Where the original Yellowstone takes place almost entirely in Montana–apart from those occasions when some unlucky individual takes a ride to the “train station” on the Wyoming border–1883 takes place almost entirely away from Big Sky Country. It actually begins outside Fort Worth, Texas 18 years after the American Civil War as Tennessee native James Dutton (Tim McGraw) arrives in town to meet his family and begin the journey to Oregon. His welcome to the frontier certainly sets the tone for what is about to come—with a gang of bandits confronting him just before he even rolls into town.
1883 is thus not about the founding of the ranch, but rather the journey to get to the land where the Duttons will eventually build it. Explaining more would spoil the secrets, but suffice it to say that by the end of the 10 episodes, the importance of the location comes into focus.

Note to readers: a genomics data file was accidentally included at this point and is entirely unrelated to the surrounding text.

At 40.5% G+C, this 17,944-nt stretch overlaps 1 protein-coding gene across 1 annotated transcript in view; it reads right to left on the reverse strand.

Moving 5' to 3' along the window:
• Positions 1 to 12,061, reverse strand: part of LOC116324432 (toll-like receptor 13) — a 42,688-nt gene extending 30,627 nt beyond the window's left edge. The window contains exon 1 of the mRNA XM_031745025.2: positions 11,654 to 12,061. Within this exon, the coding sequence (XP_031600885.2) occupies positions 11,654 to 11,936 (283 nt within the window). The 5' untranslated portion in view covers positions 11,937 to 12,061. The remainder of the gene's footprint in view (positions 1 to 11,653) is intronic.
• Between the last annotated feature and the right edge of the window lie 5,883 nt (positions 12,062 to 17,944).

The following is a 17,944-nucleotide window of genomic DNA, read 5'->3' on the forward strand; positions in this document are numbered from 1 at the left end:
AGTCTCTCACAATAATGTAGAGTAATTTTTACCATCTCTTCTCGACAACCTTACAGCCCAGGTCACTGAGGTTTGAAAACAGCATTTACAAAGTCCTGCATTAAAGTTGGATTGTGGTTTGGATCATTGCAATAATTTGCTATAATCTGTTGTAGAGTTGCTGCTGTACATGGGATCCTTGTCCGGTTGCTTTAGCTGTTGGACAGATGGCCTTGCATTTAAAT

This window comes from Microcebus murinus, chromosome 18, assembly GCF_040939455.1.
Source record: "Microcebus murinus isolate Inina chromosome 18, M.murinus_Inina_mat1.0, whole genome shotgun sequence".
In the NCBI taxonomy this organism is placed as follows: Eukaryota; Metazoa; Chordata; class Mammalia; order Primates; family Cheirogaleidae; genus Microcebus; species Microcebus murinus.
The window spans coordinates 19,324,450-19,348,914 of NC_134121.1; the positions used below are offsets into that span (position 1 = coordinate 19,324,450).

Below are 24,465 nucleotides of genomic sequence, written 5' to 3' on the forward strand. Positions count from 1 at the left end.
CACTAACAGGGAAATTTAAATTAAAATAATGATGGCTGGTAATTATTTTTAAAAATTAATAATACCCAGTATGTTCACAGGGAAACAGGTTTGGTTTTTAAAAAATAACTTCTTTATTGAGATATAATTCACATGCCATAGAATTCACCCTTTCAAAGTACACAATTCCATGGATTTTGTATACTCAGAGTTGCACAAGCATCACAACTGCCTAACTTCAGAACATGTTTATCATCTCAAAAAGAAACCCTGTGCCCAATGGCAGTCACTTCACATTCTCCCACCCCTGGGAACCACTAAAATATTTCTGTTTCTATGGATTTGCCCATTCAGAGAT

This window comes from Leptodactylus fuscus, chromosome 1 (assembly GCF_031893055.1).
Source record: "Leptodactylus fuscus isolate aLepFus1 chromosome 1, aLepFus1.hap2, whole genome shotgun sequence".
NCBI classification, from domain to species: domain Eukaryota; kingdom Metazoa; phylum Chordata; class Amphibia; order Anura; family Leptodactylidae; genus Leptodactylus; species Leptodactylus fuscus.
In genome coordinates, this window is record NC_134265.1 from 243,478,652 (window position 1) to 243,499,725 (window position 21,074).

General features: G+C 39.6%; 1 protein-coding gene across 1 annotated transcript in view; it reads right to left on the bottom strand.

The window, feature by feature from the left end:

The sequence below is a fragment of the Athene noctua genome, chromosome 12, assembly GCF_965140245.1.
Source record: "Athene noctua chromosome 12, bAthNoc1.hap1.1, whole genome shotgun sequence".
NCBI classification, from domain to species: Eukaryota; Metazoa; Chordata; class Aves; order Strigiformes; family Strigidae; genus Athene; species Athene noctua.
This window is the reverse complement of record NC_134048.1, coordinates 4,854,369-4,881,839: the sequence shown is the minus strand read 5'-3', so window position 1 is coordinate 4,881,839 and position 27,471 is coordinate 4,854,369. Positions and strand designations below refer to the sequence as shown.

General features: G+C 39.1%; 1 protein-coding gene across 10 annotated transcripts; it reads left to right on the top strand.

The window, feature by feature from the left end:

Whether series creator Taylor Sheridan had this particular backstory in mind when he began developing Yellowstone isn’t clear, but the prequel fills in the blanks perfectly. 1883 also centers on the motivation that drives James Dutton’s clan—the family patriarch, who was scarred from his time as a Confederate officer at the Battle of Antietam, followed by his captivity in a Union prison camp.
Elsa Dutton, the 18-year-old, headstrong daughter of James, played by actress Isabel May, serves as the narrator, describing even the darkest events as just another part of the adventure. The Duttons endure no shortage of hardship and loss, and misery certainly loves company as they’re joined in the journey with a wagon train of German and Eastern European immigrants also looking for a better life in Oregon. The cross-country trek is nothing like the classic “edutainment” video game series The Oregon Trail.